I read Dons thread about red tubes and I took a look at the front tires from our 16 that I believe are original to the car I noticed the numbers on tires both have 321-1510 could that be date made? The other number is g25854 on one and g13428 on other serial number Maybe? Does anyone else have any tires like these? My dad was told car had original tires from the original owner in 1941 when he bought it my dad put new tiires on back and thru away the old white ones
How about sharing information on the valve stems? There should be a Schrader or Dill number on them, and measure the length too! You can reuse them too, if they are not damaged.
Larry 2 valve stems are Schrader 777, 1 is a dill marked 16usavs74 and the gray Firestone courier type tube has a Bridgeport tr-16 stem all measure 2.1/2 inch from nut to tip. I did bookmark your thread about about using original stems that was a winter project I never got to!
Cool tires, don't know if they're originals or early replacements, but they seems to be from the teens before all tires got threaded. Most original photos of seemingly new 1916-23 Fords I've seen at the forum has had the color scheme opposite, like a white tire that got a black thread area - smooth on the front and back for '16, threaded in the rear for '17 and threaded all around in.. '18 or '19?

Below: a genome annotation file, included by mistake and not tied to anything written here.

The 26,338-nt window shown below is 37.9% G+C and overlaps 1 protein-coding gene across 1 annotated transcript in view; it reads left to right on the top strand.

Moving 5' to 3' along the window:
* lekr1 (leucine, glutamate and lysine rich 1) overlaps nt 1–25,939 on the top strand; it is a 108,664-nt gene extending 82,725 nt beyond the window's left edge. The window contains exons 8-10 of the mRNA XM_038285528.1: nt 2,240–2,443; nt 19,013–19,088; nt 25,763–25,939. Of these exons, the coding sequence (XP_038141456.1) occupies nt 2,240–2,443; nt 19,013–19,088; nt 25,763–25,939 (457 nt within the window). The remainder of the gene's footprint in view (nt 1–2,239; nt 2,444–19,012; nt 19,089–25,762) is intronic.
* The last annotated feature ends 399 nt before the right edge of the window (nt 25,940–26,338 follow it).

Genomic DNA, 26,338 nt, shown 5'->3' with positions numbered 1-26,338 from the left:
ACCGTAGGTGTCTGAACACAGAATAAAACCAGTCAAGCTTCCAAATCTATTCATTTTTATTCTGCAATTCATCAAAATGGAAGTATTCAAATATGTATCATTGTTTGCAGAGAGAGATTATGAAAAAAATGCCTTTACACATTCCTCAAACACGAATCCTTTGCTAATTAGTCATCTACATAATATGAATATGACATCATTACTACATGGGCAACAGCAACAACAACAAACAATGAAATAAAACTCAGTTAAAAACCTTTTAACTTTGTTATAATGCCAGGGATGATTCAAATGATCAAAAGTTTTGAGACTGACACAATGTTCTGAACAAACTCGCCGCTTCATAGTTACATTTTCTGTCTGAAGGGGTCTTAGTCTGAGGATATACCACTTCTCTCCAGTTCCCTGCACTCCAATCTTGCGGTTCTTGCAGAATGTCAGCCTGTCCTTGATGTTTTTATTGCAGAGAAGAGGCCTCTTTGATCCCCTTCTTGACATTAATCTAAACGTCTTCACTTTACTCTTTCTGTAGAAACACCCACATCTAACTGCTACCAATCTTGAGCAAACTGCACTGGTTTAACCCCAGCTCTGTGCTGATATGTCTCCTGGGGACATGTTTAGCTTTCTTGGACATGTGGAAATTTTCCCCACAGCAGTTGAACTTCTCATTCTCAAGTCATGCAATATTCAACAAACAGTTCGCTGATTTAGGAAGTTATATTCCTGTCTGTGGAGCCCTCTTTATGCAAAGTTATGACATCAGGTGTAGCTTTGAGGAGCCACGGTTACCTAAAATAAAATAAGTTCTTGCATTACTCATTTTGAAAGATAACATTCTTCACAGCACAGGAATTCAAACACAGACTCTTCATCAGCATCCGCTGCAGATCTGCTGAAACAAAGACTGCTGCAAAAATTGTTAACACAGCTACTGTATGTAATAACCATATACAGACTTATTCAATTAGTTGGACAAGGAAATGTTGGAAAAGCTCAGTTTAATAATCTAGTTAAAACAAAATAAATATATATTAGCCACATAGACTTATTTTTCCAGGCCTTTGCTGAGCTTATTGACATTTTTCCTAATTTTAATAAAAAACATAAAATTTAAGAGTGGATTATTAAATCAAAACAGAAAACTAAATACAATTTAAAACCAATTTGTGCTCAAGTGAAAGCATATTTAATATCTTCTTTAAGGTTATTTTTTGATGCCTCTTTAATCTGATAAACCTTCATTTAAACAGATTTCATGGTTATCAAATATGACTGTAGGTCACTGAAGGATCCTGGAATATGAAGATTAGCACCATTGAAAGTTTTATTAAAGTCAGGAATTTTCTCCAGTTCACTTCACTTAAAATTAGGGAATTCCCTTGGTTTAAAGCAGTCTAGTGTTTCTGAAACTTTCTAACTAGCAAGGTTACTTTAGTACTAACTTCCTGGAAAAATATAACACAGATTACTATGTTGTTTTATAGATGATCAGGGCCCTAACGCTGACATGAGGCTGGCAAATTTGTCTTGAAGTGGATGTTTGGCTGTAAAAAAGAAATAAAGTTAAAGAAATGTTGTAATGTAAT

Ford always changed during the years and had multiple suppliers to secure a high output, so your tires may well be original - and documents that tells more about Ford's tire policies and what they bought may still be somewhere in the archives at the Benson Ford Research Center?
Personally, I would like to see original tubes and era tires saved as much as reasonable. Unfortunately, it is difficult to do without expensive special storage. I have tried, and failed a few times myself. One of the earliest inner-tubes I ever had, had survived for decades inside one or more tires. I needed the tire and rim, not knowing how old the tube was inside (must have been a new tire on an old tube many years before). I was not prepared to preserve it, and had a family thing get in the way. By the time a few days (less than a week) had gone by, and I made an attempt to save it, the old tube had nearly liquefied. I still have it in a storage bag if somebody wants to come by and see it.
Cool, and dark is what old tires and tubes need. No exposure to air also helps a lot. Neither oxygen or nitrogen is good for old type processed rubber. A vacuum, or chamber filled with either helium or I think it is argon (? I am not sure about that one?). Even water filled would be better than exposure to natural air. Temperature in the Fahrenheit 40s is best, and NO UV light whatsoever.
Kept inflated lightly inside an old tire in the dark corner of the garage is the best most of us can manage. I have several old tubes and/or tires kept that way.
Drive carefully, and enjoy, W2